This is a review of the AMT 1969 Oldsmobile 442 W-30 Kit#8232

Probably my favorite Oldsmobile of all time, the ’69 Cutlass/442 makes for a handsome model. Thankfully AMT has done a better-than-usual job of replicating this beast of a muscle car and I finally got it to where I was completely happy. This also harkens back to my early childhood where I completely botched a Olds Hurst. Mind you, it was displayed proudly and is fond memory, but botched nontheless. I had made another Hurst more recently but seem to like the plain 442 better. Plain is such a silly word for the 442, but oh well.

The above kits are really carbon copies of each other and have little differences. The Hurst Olds has extra parts for the “Hurst” design, and the gold decals, but is otherwise the same kit. Well… almost. Another difference is the engine, but I’ll get to that in a minute.

CAR BACKGROUND :: Why the Hurst Olds needed to be developed when the 442 was already menacing is beyond me. The W-30 had a 360 horsepower, 400ci engine and would easily run high 13s past the lights. But this was more than just a sprinter. The Cutlass was a very opulent, comfortable-riding, cruiser and would be at home with a Sunday drive as a 100ft burn-out. About the only downside to the opulence is that it didn’t have the fancier decal/add-ons that the Mopar guys sported. Tough to argue boldness when you’re wearing a Go-Mango paint job and giant decals. Too bad too when the Olds beats it to the end of the strip!

This Olds is finished in Tamiya Mica Red (not quite the “Crimson” of ’69, but who cares??) and I think it is one of my favorite model paints. You have to be careful of being too heavy-nozzled and getting runs, but it is just a fantastic color. I used just about everything stock except for the side mirror – this one was from another 442 tree that had better chrome.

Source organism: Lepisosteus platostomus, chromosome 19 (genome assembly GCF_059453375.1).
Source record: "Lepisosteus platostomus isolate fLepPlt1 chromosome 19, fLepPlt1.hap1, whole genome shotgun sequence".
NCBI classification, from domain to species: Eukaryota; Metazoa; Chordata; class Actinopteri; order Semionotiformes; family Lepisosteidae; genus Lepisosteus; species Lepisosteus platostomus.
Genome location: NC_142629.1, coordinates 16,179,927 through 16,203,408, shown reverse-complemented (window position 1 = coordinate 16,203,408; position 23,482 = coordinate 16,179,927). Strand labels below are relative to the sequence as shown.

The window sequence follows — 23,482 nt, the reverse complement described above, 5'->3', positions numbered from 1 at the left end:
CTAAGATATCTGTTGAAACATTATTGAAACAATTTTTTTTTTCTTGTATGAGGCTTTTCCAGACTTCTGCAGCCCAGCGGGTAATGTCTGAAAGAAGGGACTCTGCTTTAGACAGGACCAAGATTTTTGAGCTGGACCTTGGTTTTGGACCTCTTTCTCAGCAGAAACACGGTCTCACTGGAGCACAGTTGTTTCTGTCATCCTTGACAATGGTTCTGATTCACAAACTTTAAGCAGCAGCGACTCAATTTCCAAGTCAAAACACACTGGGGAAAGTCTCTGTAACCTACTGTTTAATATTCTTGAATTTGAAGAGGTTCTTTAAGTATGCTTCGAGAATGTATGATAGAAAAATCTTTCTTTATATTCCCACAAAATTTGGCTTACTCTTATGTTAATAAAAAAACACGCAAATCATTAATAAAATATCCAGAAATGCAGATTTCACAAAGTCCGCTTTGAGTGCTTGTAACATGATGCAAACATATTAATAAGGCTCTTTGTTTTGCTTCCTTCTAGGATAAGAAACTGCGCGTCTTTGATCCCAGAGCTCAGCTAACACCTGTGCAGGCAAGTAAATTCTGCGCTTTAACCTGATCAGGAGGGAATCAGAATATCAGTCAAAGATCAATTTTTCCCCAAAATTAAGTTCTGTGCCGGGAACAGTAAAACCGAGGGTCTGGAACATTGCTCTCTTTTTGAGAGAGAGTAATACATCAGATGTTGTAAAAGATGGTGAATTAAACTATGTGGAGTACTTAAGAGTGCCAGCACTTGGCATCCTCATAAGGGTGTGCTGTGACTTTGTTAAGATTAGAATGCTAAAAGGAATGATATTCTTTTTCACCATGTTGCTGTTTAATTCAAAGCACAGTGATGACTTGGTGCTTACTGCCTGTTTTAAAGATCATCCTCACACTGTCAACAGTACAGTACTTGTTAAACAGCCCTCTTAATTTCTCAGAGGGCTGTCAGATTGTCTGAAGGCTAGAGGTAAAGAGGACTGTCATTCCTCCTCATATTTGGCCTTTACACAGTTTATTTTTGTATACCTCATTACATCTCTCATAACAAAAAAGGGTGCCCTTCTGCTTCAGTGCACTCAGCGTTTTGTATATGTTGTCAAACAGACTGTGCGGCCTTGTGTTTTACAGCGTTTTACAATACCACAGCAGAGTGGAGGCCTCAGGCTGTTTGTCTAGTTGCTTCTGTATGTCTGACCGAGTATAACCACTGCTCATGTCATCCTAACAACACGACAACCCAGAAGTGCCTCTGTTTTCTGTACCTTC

In true AMT-failing, the interior on ALL 442 kits are just terrible. They have dull finish, lack detail and the fit is usually loose to the body/chassis. I got this one to “stand-to”, but it isn’t the bragging point of this car by a long-shot.

So, I mentioned before that the Hurst had a different engine than the 442. Well it did… and here it is. I snuck the gargantuan 455ci out of the Hurst I was scrapping and plopped it here. That makes this a 380hp 442 with – hang on to your hats – 500lb-ft of torque. I’ve heard Hurst Olds 455s and they are absolutely demonic – even at idle. With that, this REALLY isn’t a W-30, but with the 455 it is faster and more powerful. In actuality, I usually hate cars that have “396” badges and sport a lousy 350, but in this case… I love the bigger engine. This bay is actually halfway decent too. Big radiator wall, well-defined firewall, and nothing really to add. There is a bit too much space around the engine – like in most AMT kits – but otherwise it is pretty nice.

The underside of this car is a mix of good detail and horrible design. The lines and grooves are really great to look at and there are bunch of parts – especially for an AMT kit. The fit, for the most part, isn’t too bad either. The big downside is the exhaust. The fit is already suspect, but the ends fitting into a molded bumper is a really shoddy design. If everything isn’t right, you’ll be adding on exhaust pieces to make it work and it is a headache. After 3 or so builds of this car, I’ve gotten the hang of getting it close, but if it’s your first try, be careful of fitting the exhaust.

There are a few other things as well. The exhaust tips aren’t flared like the a true 442; the chrome is lousy in every other kit I’ve seen; the rear bumper is a gluing catastrophe waiting to happen; and the moldings around the windshield/glass aren’t defined enough for better detail. Some nit-picking to be sure, but I wish it was a better kit all around. That said, I’d build another in a heartbeat. These are everywhere as they were just re-issued (see orange box above), so not the greatest of investments. It is a heck of a car though, so just build it instead.

8.25 – Good

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